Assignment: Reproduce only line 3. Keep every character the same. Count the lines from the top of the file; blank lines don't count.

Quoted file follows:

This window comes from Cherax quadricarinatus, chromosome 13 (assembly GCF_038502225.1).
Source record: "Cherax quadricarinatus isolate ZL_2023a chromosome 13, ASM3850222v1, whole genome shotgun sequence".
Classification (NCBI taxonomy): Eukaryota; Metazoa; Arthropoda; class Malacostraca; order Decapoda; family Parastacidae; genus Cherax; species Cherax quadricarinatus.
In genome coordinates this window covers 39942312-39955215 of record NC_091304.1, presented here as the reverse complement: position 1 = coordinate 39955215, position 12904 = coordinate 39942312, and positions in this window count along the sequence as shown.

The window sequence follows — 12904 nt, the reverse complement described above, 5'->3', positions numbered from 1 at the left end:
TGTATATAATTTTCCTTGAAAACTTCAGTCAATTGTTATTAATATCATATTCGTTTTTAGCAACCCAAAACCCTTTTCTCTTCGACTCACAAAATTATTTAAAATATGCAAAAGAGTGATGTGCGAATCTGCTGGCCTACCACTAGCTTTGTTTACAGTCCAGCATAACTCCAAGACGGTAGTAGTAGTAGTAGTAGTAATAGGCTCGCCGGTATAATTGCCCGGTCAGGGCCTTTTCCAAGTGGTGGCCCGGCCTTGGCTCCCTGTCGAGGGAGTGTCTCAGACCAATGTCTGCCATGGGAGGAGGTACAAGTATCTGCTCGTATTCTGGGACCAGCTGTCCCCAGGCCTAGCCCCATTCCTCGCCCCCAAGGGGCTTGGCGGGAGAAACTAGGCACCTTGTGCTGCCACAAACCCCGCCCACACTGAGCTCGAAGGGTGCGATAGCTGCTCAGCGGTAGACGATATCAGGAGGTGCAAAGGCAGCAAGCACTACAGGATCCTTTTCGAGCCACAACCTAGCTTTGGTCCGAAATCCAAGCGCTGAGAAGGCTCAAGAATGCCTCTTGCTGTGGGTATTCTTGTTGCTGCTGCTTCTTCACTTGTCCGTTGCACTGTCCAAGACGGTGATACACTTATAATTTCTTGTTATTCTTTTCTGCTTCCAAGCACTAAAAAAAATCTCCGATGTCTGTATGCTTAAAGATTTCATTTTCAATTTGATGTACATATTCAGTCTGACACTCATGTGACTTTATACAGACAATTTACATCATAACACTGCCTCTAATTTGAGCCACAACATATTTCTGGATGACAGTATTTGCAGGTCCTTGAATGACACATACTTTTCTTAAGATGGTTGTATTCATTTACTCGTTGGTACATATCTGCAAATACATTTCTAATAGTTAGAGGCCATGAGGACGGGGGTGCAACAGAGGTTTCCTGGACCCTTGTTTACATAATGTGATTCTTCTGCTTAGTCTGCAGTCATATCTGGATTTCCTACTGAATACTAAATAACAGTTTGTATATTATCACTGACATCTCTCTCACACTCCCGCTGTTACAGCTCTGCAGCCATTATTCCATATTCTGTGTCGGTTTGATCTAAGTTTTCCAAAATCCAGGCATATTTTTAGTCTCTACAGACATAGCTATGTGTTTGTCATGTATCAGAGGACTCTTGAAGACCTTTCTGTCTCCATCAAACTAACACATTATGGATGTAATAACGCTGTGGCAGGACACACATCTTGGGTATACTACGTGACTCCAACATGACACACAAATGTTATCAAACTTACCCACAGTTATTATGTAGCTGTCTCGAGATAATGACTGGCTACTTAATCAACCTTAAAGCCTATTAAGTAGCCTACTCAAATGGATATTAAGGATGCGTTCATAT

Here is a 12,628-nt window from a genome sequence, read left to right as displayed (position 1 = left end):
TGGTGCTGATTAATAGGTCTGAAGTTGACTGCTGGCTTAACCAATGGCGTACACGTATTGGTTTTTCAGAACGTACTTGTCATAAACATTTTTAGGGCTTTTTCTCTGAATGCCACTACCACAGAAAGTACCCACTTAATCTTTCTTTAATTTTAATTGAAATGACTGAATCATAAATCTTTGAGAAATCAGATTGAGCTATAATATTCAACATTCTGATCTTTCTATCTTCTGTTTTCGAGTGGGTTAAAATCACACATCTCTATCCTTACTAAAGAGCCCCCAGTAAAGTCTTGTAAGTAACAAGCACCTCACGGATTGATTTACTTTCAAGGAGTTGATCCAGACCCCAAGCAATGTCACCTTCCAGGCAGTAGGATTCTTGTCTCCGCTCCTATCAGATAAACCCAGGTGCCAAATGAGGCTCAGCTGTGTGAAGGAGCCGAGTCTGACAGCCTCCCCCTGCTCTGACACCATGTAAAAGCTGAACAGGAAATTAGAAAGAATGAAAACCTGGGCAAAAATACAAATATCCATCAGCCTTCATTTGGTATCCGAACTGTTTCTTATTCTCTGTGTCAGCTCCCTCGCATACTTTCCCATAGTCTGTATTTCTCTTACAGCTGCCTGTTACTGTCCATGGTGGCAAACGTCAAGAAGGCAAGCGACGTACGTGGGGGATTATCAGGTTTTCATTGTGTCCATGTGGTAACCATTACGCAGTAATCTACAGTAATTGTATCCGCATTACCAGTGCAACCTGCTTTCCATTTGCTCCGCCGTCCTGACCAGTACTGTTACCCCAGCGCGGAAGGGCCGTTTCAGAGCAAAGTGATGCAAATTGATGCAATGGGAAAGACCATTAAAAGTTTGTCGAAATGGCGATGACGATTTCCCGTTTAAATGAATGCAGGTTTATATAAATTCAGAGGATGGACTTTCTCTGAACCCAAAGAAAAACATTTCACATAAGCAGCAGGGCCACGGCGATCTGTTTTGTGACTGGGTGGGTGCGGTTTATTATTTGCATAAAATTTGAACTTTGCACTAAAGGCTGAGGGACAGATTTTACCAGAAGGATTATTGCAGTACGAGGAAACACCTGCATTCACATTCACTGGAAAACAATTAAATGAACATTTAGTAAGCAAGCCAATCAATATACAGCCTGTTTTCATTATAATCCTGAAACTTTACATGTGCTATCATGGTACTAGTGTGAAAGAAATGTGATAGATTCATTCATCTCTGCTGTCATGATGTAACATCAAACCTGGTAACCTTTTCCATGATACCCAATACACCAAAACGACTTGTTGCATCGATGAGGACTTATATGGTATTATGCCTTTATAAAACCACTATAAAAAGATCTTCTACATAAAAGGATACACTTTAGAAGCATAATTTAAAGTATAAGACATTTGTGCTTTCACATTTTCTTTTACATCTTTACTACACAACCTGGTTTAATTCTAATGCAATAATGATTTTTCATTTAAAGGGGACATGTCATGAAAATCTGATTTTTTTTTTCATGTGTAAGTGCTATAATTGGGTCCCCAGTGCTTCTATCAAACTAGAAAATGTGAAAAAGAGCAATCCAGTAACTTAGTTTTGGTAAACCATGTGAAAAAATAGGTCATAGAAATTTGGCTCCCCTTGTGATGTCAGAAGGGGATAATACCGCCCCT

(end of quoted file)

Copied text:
Classification (NCBI taxonomy): Eukaryota; Metazoa; Arthropoda; class Malacostraca; order Decapoda; family Parastacidae; genus Cherax; species Cherax quadricarinatus.